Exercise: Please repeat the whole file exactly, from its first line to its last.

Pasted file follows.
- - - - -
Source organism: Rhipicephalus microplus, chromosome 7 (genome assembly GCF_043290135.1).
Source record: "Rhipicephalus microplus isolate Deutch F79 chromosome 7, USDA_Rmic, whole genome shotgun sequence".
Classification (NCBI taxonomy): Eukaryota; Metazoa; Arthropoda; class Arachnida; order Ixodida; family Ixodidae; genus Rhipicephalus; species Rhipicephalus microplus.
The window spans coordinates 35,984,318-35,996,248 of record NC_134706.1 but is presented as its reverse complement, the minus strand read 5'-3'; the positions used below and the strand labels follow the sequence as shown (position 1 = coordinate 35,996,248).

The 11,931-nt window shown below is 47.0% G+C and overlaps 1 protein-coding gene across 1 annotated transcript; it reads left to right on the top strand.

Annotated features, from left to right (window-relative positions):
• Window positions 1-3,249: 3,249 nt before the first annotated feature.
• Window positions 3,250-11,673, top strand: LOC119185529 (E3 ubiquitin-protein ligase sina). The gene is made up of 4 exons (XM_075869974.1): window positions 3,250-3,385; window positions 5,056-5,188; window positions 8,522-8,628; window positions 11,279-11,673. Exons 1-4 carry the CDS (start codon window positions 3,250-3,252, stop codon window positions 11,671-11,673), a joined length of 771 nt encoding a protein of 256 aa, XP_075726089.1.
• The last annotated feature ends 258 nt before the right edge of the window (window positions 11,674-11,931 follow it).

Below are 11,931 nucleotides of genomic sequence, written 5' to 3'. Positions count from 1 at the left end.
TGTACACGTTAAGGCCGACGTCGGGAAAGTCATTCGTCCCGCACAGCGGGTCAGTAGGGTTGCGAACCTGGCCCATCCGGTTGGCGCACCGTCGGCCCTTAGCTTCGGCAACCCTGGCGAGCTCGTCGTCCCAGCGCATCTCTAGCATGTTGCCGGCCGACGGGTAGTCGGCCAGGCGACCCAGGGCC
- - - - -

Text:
Source organism: Rhipicephalus microplus, chromosome 7 (genome assembly GCF_043290135.1).
Source record: "Rhipicephalus microplus isolate Deutch F79 chromosome 7, USDA_Rmic, whole genome shotgun sequence".
Classification (NCBI taxonomy): Eukaryota; Metazoa; Arthropoda; class Arachnida; order Ixodida; family Ixodidae; genus Rhipicephalus; species Rhipicephalus microplus.
The window spans coordinates 35,984,318-35,996,248 of record NC_134706.1 but is presented as its reverse complement, the minus strand read 5'-3'; the positions used below and the strand labels follow the sequence as shown (position 1 = coordinate 35,996,248).

The 11,931-nt window shown below is 47.0% G+C and overlaps 1 protein-coding gene across 1 annotated transcript; it reads left to right on the top strand.

Annotated features, from left to right (window-relative positions):
• Window positions 1-3,249: 3,249 nt before the first annotated feature.
• Window positions 3,250-11,673, top strand: LOC119185529 (E3 ubiquitin-protein ligase sina). The gene is made up of 4 exons (XM_075869974.1): window positions 3,250-3,385; window positions 5,056-5,188; window positions 8,522-8,628; window positions 11,279-11,673. Exons 1-4 carry the CDS (start codon window positions 3,250-3,252, stop codon window positions 11,671-11,673), a joined length of 771 nt encoding a protein of 256 aa, XP_075726089.1.
• The last annotated feature ends 258 nt before the right edge of the window (window positions 11,674-11,931 follow it).

Below are 11,931 nucleotides of genomic sequence, written 5' to 3'. Positions count from 1 at the left end.
TGTACACGTTAAGGCCGACGTCGGGAAAGTCATTCGTCCCGCACAGCGGGTCAGTAGGGTTGCGAACCTGGCCCATCCGGTTGGCGCACCGTCGGCCCTTAGCTTCGGCAACCCTGGCGAGCTCGTCGTCCCAGCGCATCTCTAGCATGTTGCCGGCCGACGGGTAGTCGGCCAGGCGACCCAGGGCC